The 6 ½ ton satellite about the size of a school bus, which was slowly falling toward Earth after 20 years in space, finally came down around midnight.
The Upper Atmosphere Research Satellite fell back to Earth between 11:23 p.m. Friday and 1:09 a.m. Saturday, NASA said. The Joint Space Operations Center at Vandenberg Air Space in California said the satellite penetrated the atmosphere over the Pacific Ocean. The actual re-entry time and location of the satellite are not yet known, the agency said.
The risk to public safety or property is extremely small, NASA said.
UARS was brought into orbit in 1991 to collect measurements of ozone and other chemicals in the atmosphere. The mission ended in 2005. Since then the now-defunct satellite, which measures at 35-feet-long and 15-feet in diameter, has been slowly losing altitude as it is pulled back by Earth’s gravity.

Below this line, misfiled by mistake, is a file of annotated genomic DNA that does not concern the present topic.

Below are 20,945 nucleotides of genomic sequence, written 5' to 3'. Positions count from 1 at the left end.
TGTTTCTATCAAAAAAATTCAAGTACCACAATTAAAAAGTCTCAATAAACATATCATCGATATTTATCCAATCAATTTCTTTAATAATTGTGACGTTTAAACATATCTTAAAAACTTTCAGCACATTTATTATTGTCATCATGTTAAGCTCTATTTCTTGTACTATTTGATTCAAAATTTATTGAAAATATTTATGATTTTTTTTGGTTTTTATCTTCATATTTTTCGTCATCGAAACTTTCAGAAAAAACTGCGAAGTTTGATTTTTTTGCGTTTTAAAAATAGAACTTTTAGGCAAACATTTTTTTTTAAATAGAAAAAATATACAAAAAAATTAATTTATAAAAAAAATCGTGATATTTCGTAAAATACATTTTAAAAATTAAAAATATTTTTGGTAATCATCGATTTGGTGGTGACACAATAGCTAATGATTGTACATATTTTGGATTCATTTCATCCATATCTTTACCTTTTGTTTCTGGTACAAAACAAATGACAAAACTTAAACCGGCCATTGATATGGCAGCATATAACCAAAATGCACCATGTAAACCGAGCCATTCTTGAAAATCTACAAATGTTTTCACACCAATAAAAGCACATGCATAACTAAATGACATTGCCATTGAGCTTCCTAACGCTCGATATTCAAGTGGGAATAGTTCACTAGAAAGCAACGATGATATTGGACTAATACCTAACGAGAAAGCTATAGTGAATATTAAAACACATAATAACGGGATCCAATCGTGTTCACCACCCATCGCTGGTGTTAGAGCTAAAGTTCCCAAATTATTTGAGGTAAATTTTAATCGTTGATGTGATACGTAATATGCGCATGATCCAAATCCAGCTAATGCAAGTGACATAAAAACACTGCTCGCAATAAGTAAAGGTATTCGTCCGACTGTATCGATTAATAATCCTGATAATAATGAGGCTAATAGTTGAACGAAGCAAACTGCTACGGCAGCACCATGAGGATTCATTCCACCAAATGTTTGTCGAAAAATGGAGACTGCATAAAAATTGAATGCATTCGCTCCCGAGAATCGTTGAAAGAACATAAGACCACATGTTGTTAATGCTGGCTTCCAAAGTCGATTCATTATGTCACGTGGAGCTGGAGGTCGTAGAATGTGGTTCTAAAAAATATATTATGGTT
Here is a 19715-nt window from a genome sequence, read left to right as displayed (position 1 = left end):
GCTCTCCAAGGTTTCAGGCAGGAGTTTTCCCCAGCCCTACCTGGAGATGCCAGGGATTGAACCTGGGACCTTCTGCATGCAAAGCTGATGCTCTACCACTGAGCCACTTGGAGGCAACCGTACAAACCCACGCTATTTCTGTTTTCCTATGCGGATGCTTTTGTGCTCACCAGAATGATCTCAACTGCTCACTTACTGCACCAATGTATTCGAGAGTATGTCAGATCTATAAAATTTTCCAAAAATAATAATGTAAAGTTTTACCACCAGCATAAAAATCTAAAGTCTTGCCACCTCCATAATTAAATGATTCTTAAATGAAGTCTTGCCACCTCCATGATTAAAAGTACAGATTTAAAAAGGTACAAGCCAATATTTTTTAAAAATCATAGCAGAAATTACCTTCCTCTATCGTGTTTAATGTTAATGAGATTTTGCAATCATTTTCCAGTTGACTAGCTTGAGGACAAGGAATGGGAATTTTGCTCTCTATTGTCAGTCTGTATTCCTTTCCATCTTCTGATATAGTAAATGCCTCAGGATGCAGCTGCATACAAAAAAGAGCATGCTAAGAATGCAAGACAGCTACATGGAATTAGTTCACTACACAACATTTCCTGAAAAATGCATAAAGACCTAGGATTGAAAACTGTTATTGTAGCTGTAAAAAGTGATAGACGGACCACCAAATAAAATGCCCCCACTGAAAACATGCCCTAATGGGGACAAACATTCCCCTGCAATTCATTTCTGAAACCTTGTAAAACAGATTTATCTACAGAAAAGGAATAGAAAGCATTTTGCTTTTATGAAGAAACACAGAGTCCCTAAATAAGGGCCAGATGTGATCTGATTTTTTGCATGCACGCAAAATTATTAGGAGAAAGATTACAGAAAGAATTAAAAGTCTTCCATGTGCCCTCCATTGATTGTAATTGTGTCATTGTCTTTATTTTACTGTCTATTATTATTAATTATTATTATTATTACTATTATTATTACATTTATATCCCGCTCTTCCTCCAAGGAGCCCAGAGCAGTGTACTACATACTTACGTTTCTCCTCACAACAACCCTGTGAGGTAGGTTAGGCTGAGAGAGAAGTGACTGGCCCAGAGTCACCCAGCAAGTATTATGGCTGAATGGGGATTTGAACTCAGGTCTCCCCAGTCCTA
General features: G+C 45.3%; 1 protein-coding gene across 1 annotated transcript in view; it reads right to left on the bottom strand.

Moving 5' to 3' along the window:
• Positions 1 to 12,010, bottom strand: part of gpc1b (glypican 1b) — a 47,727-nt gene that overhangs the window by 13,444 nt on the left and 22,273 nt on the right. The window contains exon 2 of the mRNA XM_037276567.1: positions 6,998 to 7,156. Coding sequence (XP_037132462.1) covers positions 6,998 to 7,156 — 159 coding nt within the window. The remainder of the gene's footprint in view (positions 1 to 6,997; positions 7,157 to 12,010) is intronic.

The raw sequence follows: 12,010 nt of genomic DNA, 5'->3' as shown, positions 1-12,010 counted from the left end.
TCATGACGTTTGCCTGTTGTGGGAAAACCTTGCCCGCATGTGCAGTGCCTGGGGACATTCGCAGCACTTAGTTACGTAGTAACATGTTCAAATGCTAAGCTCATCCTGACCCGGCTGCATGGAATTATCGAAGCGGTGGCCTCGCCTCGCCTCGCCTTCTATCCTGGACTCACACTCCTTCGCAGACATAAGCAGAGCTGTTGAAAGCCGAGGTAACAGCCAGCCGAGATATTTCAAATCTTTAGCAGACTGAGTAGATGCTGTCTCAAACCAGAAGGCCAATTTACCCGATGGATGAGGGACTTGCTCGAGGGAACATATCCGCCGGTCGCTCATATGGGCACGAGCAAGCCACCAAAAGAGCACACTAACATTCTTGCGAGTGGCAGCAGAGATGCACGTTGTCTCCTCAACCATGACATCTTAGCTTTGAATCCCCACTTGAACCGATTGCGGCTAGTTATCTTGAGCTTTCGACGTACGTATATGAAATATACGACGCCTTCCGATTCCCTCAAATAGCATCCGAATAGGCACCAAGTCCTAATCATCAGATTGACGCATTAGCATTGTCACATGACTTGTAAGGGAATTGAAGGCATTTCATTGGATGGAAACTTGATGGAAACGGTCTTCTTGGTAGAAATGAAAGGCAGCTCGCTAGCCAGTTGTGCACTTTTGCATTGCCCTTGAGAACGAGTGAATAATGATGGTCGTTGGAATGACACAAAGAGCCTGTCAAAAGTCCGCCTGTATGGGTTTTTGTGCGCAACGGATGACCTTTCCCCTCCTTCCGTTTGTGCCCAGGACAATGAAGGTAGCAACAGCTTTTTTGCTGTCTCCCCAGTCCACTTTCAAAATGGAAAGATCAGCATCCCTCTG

Scientists expect the majority of the bus-sized spacecraft will be incinerated when it reenters the atmosphere, but around 26 pieces are expected to survive and fall somewhere on Earth. The smallest piece of debris could weigh as little as two pounds, and the largest piece could be about 300 pounds.
The debris will include titanium fuel, beryllium housing and stainless steel batteries and reaction wheel rims. NASA said that the chance a person will be hit with a piece of debris is about one in 3,200, and that it will most likely plunge into the ocean or land in an uninhabited region.
The agency did warn people who find parts of what they believe to be the satellite to inform local law enforcement and not touch it.
The last time a spacecraft as large as UARS fell back into Earth uncontrolled was when Skylab fell in western Australia in 1979.